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Seven Unsurprising Findings

In the National Acadamies Press’s “Summary of a Workshop for Software-Intensive Systems and Uncertainty at Scale“, the Committee on Advancing Software-Intensive Systems Producibility lists 7 findings from a review of 40 DoD programs.

  1. Software requirements are not well defined, traceable, and testable.
  2. Immature architectures; integration of commercial-off-the-shelf (COTS) products; interoperability; and obsolescence (the need to refresh electronics and hardware).
  3. Software development processes that are not institutionalized, have missing or incomplete planning documents, and inconsistent reuse strategies.
  4. Software testing and evaluation that lacks rigor and breadth.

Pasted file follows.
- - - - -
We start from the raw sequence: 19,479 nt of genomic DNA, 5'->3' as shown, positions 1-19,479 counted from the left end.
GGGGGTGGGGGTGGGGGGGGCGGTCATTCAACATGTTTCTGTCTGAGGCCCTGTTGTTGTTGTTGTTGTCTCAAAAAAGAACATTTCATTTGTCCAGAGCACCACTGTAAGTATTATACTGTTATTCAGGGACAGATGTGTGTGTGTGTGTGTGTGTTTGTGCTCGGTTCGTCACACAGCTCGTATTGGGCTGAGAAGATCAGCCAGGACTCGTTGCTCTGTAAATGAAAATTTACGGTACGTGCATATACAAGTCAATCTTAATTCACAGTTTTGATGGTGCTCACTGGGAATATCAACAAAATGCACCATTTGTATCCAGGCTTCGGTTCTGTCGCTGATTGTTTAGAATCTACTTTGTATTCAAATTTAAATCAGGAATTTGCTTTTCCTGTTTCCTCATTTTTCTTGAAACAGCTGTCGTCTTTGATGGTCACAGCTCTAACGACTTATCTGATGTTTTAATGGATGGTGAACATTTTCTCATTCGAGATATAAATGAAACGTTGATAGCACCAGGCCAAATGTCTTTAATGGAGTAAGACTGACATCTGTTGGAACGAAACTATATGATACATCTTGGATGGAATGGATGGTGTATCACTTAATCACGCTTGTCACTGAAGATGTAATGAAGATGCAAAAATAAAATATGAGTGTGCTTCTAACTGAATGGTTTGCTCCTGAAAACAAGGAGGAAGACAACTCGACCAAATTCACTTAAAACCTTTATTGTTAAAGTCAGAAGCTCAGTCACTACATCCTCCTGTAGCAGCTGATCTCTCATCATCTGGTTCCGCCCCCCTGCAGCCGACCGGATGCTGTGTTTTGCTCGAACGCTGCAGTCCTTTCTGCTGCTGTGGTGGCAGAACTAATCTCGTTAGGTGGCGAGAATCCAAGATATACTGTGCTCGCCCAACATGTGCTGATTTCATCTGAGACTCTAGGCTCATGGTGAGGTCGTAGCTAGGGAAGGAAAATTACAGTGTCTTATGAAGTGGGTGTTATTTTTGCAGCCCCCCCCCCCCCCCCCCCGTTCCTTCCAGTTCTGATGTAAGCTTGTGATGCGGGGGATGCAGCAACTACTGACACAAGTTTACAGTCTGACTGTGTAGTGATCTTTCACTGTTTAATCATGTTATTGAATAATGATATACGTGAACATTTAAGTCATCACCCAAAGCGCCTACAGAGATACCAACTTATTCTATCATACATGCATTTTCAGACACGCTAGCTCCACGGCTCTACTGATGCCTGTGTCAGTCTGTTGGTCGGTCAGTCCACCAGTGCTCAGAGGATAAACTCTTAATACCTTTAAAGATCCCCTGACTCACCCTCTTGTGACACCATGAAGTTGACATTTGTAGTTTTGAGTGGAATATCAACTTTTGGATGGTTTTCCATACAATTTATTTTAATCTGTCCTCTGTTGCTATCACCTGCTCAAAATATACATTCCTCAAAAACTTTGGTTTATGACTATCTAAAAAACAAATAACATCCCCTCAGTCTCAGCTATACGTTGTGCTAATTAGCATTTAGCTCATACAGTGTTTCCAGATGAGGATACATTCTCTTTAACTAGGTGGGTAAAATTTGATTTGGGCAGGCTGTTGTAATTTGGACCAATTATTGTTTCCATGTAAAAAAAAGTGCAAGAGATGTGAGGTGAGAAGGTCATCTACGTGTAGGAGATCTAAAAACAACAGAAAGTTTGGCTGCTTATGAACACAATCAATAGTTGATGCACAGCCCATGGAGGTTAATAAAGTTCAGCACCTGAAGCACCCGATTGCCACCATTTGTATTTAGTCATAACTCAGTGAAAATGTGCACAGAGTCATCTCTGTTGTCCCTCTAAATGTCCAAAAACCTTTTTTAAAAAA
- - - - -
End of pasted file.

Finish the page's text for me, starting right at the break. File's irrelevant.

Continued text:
5. Lack of realism in compressed or overlapping schedules.
  6. Lessons learned are not incorporated into successive builds—they are not cumulative.
  7. Software risks and metrics are not well defined or well managed.

Well gee, do ya think they missed anything? What I’d like to know is what, if anything, they found right with those 40 programs. Anything? Maybe that would help more than ragging on the same issues that have been ragged on for 40 years.

My fave is number five (with number 1 a close second). When schedules concocted by non-technical managers without any historical backing or input from the people who will be doing the work are publicly promised to customers, how can anyone in their right mind assert that they’re “realistic“? The funny thing is, it happens all the time with nary a blink – until the fit hits the shan, of course. D’oh!

Meeting schedules based on historically tracked data and input from team members is challenging enough, but casting an unsubstantiated schedule in stone without an explicit policy of periodically reassessing it on the basis of newly acquired knowledge and learning as a project progresses is pure insanity. Same old, same old.

I love deadlines. I like the whooshing sound they make as they fly by. – Douglas Adams

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